Hospitality Ulster concerned at unintended effect of new national living wage on sector

Hospitality Ulster concerned at unintended effect of new national living wage on sector

31 March 2016

The hospitality sector across Northern Ireland has expressed concern about the unintended effect of the introduction of the new national living wage which starts from 1st April (tomorrow).

The concern has grown due to the fact that employers in the sector can no longer drive greater efficiencies out of their businesses, leaving the only option to potentially lay people off. These concerns mirror the comments from the Office for Budget Responsibility (OBR) which predicts that tens of thousands of workers could lose their jobs - or see their hours reduced - as employers try to compensate for the extra cost.

The national living wage increase comes at a time when the hospitality sector faces other pressing challenges relating to the likes of the general cost of doing business, rates and Tourism VAT. Tourism numbers into Northern Ireland have increased in the last year, the airports are bringing forward new routes and airlines, but overall spend is down. Less spending with increased costs is putting the sector in an increasingly precarious position at a time when the NI Executive is trying to place an emphasis on reducing red tape and give business more freedom to generate revenue.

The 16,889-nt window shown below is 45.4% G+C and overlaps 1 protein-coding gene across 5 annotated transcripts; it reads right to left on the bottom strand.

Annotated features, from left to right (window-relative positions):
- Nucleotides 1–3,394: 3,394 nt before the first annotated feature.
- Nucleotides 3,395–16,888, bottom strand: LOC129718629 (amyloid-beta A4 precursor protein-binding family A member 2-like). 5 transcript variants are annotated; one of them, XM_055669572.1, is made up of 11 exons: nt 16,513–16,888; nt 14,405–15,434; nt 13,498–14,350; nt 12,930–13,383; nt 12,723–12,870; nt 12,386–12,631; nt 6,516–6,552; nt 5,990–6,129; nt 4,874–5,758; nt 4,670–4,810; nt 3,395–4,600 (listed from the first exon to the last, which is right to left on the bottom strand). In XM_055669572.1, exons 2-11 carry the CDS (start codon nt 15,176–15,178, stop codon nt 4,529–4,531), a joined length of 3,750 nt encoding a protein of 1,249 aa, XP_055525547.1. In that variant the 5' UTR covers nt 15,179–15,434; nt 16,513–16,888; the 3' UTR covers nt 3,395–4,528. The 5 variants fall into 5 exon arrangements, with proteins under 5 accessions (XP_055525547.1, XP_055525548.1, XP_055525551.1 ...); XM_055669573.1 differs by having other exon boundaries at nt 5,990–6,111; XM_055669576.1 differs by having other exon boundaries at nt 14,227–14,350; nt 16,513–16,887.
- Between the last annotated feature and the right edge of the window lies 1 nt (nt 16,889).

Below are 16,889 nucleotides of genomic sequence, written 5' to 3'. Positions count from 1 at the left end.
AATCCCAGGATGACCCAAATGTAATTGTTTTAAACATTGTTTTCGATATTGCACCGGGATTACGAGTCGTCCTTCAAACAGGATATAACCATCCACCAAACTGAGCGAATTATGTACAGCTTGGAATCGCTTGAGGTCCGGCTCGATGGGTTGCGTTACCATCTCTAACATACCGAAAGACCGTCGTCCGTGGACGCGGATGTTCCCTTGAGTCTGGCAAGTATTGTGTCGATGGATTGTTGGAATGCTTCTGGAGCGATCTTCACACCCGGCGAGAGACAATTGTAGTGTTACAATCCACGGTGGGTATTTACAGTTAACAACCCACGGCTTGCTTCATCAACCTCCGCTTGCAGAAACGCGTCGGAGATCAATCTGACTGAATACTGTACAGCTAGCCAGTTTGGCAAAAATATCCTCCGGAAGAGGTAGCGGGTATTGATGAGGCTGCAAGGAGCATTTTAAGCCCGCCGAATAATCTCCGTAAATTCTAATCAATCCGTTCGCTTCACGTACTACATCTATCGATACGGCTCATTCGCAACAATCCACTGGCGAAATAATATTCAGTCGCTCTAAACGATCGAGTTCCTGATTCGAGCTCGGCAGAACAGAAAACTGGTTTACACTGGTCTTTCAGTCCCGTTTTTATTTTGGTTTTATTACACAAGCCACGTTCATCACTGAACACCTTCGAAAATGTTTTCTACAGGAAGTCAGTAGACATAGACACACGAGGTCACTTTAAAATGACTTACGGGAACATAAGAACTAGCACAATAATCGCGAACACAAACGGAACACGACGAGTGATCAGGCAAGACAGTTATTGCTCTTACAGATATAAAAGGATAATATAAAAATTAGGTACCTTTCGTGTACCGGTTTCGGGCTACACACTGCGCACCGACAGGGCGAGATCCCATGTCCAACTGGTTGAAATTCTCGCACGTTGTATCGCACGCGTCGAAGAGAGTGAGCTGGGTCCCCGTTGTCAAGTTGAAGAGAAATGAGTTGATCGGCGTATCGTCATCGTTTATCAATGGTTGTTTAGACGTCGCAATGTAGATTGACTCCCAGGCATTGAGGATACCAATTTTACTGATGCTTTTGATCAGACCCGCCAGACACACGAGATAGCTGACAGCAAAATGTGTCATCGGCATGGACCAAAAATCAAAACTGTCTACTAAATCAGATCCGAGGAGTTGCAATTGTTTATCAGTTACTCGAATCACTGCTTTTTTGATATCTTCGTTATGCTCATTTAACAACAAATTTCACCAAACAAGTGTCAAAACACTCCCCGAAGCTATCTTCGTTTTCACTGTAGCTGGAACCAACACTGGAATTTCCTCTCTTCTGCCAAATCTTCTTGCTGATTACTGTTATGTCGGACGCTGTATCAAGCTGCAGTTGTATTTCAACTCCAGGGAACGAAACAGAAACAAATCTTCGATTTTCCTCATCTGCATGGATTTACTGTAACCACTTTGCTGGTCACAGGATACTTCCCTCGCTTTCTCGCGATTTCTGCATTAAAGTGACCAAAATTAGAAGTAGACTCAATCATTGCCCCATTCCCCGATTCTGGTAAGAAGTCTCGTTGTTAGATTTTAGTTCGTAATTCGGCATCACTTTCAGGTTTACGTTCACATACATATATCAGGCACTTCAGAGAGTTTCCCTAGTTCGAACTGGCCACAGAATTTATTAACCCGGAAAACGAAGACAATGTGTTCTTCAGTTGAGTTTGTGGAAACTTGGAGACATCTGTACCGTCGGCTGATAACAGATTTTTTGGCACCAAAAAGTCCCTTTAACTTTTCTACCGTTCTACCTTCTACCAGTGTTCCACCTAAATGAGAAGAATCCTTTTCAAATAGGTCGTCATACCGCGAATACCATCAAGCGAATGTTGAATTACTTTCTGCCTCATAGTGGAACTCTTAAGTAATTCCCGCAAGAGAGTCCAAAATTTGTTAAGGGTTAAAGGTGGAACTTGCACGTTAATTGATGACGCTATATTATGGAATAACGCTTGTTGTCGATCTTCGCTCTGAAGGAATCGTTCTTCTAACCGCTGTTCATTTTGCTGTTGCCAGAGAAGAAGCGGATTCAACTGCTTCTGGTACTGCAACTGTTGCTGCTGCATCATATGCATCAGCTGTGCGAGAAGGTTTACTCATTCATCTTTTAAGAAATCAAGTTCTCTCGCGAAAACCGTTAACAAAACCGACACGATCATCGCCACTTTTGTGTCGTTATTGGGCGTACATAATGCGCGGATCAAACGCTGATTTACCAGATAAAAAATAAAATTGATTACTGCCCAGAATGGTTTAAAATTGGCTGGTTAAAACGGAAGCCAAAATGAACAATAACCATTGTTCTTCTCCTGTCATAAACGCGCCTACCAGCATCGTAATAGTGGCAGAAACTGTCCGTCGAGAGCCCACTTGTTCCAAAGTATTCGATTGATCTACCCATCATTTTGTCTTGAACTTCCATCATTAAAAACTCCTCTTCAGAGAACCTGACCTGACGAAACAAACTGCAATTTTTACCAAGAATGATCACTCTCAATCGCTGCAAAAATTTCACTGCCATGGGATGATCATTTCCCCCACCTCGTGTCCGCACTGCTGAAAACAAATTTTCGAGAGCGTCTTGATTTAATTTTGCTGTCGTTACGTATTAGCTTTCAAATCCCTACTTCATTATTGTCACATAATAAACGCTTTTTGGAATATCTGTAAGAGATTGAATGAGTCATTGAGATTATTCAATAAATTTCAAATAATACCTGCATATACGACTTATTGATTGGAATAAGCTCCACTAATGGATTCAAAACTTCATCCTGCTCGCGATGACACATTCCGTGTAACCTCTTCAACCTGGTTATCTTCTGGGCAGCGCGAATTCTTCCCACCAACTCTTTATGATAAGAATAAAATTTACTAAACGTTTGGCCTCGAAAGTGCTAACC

Colin Neill, Chief Executive of Hospitality Ulster said:

“We are a people industry and want to see those working in the sector benefit. We want to see our staff earn more, but by forcing a new national living wage upon the sector at this time will have an unintended consequence as employers will have to potentially cut staff and try to allocate an already stretched income even further”.

“We can’t replace our people with robots, they are the lifeblood of the sector and the backbone of our tourism offer”.  

“This is another way in which the lack of the modernisation of legislation, including the liquor licensing legislation in Northern Ireland is squeezing the industry and making it very difficult to grow. We want to pay our staff more but to do that we need to Northern Ireland Assembly to give us the tools to do our job and build additional income”.